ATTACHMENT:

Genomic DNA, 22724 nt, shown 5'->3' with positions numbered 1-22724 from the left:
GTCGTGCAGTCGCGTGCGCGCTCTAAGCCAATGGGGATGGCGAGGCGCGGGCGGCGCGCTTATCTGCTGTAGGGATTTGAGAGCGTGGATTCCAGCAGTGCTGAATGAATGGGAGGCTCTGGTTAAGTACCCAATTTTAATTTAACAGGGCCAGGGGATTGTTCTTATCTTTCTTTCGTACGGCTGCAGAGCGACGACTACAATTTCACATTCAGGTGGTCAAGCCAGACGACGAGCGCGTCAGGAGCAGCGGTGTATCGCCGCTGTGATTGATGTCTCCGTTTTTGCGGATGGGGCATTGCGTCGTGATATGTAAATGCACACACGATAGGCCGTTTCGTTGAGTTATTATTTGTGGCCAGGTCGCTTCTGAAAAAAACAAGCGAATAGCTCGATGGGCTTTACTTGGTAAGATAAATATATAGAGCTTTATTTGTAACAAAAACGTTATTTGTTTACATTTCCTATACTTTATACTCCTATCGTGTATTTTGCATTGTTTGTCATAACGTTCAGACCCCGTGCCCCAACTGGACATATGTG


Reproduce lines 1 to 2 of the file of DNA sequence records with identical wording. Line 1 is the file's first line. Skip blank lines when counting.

Genomic DNA, 22724 nt, shown 5'->3' with positions numbered 1-22724 from the left:
GTCGTGCAGTCGCGTGCGCGCTCTAAGCCAATGGGGATGGCGAGGCGCGGGCGGCGCGCTTATCTGCTGTAGGGATTTGAGAGCGTGGATTCCAGCAGTGCTGAATGAATGGGAGGCTCTGGTTAAGTACCCAATTTTAATTTAACAGGGCCAGGGGATTGTTCTTATCTTTCTTTCGTACGGCTGCAGAGCGACGACTACAATTTCACATTCAGGTGGTCAAGCCAGACGACGAGCGCGTCAGGAGCAGCGGTGTATCGCCGCTGTGATTGATGTCTCCGTTTTTGCGGATGGGGCATTGCGTCGTGATATGTAAATGCACACACGATAGGCCGTTTCGTTGAGTTATTATTTGTGGCCAGGTCGCTTCTGAAAAAAACAAGCGAATAGCTCGATGGGCTTTACTTGGTAAGATAAATATATAGAGCTTTATTTGTAACAAAAACGTTATTTGTTTACATTTCCTATACTTTATACTCCTATCGTGTATTTTGCATTGTTTGTCATAACGTTCAGACCCCGTGCCCCAACTGGACATATGTG